The next Apple iPhone will reportedly ship with a bigger screen, following the current smartphone trend
The Apple iPhone has seen a number of improvements since its arrival back in 2007, but its screen size – 3.5 inches on the diagonal – has remained consistent.
However with the sixth-generation iPhone, which most industry observers are calling the the iPhone 5, that is about to change.
Giving in to a trend for growing Gorilla Glass real estate, the iPhone 5 will feature a display that’s at least 4 inches on the diagonal, the Wall Street Journal reported 16 May.
Apple, says the Journal, is working with at least three screen makers, LG Display in South Korea and Sharp and Japan Display Inc in Japan. People familiar with the matter told the Journal that Apple has ordered larger screens for the iPhone – measuring “at least”4 inches on the diagonal.
Samsung, following a very opposite strategy from Apple’s with its popular Galaxy line of Android-running smartphones, has proven a formidable competitor. During the first quarter of 2012 it became the world’s top-shipping phone maker, stripping Nokia of its crown and ending the Finnish phone maker’s 14-year reign. In the tallies of smartphones exclusively, Samsung finished on leader Apple’s heels, by IHS iSuppli’s count, shipping 32 million smartphones to Apple’s 35 million iPhones. By IDC’s count, Samsung bested Apple, with shipments of 42.2 million smartphones to Apple’s 35.1 million.
While Apple arguably strives for perfection in a single device, Samsung’s strategy has been to offer a phone, and a display size, for every taste. Its Stratosphere Galaxy S phone features a 4-inch display, its Galaxy S II a 4.52-inch display and the Galaxy Nexus a 4.65-incher. Its popular line of Galaxy Tab tablets come in 7-, 7.7-, 8.9- and 10.1-inch models, and in February it stepped into the “phablet” – half phone, half tablet – space with the introduction of the 5-inch Galaxy Note.
On May 3, Samsung pushed the size envelope again, putting on a tremendous production in London to introduce the Galaxy S III, which features a pocket-defying 4.8-inch HD Super AMOLED (active-matrix organic LED) display.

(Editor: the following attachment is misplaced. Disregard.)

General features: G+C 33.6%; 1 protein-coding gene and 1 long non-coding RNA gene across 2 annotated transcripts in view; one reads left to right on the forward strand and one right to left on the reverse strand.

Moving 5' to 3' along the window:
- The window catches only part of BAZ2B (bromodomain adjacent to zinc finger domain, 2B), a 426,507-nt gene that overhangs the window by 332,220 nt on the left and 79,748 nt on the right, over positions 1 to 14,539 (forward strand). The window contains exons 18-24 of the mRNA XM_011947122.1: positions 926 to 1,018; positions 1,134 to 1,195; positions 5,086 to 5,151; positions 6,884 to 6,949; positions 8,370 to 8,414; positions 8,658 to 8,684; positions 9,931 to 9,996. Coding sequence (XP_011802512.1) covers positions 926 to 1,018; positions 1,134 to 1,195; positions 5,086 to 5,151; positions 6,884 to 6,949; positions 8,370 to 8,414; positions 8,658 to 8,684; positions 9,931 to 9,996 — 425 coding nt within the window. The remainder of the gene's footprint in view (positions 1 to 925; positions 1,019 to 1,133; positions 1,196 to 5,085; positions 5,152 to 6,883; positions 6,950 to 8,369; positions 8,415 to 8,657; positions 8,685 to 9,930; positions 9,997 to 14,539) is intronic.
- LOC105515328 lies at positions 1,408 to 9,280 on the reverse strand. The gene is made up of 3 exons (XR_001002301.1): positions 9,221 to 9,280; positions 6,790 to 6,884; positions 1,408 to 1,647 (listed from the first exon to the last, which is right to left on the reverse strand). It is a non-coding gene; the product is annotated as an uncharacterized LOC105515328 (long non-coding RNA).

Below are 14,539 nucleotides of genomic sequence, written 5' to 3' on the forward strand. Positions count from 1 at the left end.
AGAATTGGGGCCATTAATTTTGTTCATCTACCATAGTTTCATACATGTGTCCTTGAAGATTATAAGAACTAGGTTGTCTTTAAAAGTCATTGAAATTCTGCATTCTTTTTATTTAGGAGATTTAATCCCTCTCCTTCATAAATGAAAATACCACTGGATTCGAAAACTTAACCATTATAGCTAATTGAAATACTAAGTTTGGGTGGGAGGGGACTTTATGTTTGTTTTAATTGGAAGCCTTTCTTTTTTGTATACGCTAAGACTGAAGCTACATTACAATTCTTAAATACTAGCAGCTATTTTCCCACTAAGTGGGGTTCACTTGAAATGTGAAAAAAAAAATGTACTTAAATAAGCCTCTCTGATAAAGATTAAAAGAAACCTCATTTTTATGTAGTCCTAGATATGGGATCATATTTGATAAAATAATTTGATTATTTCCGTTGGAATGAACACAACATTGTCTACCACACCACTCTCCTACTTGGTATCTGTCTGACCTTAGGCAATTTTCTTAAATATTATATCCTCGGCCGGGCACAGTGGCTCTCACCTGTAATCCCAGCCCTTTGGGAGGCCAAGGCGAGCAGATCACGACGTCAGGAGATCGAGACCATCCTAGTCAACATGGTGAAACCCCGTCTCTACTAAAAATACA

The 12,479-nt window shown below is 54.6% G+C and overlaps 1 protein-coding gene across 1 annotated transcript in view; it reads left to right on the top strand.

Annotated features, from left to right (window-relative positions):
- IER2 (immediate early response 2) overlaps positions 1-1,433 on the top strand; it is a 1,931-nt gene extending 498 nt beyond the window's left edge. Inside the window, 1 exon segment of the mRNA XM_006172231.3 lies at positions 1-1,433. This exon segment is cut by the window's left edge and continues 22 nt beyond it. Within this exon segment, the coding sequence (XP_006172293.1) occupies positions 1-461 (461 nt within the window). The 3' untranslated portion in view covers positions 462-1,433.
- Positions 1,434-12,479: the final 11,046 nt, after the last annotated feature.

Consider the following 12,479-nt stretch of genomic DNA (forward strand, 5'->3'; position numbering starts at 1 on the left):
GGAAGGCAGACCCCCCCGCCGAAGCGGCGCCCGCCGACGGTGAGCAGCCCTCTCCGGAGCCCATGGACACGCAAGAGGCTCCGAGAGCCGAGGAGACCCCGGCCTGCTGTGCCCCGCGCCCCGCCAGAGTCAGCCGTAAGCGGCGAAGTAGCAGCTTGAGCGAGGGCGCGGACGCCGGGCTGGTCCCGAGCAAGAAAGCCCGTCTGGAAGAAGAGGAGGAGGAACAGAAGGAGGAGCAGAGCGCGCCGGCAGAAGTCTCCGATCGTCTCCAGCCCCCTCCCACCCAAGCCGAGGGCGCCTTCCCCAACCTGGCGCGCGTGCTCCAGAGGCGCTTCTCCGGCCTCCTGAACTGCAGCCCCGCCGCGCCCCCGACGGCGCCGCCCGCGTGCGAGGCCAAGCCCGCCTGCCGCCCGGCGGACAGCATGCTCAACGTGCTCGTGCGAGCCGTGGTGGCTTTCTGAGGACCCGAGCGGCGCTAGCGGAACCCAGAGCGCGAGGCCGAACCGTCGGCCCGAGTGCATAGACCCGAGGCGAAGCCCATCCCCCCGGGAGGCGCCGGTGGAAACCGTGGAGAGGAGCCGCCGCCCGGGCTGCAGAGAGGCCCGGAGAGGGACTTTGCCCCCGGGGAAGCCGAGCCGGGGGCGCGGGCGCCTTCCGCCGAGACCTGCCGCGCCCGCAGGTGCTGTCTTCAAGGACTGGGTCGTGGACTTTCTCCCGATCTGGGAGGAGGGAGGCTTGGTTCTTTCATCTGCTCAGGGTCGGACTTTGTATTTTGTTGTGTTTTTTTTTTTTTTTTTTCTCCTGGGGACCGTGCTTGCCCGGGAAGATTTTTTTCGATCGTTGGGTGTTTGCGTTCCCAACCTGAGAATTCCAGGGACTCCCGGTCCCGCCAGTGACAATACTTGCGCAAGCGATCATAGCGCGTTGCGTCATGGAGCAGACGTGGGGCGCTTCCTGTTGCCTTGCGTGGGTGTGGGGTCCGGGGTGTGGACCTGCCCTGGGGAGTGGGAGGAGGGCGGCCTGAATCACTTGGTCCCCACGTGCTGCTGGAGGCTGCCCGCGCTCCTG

There’s no word yet that Apple plans to get into the options game and offer more than one display size, but its reported decision to move to 4 inches (at least) suggests Apple isn’t evolving in the face of clear and not-disappearing trend. Indeed, while Apple’s late CEO Steve Jobs was vehemently against the idea of 7-inch tablets, Apple is said to be preparing one for the year’s holiday season.
IHS iSuppli, in a 7 March research note following the introduction of the newest iPad – which defied convention by shunning, for no terribly good reason, the iPad 3 moniker – reported that Apple wasn’t yet finished with its 2012 introductions.
“Reports from component suppliers point to a smaller version of the iPad, which reportedly would use a 7.85-inch, XGA display,” said the IHS report. “Apple has yet to confirm that such a product will be part of its product strategy, but suppliers anticipate its release in the fourth quarter.”
Rhoda Alexander, IHS senior manager of tablet and monitor research, praised Apple in the report, pinpointing just how it makes up for what it might lack in size options.
“Apple constantly pushes the performance envelope, which is a key part of its ongoing success. While not always first to market with a particular feature, Apple engineers are careful to select new attributes that are sure to improve the overall end-user experience,” said Alexander. “This design philosophy and capability to execute sets Apple apart from the pack.”
Global Equities Research analyst Shaw Wu, in a 16 May research note, anticipated that Apple’s refresh of the iPhone is likely to take place in the “September-October timeframe.”
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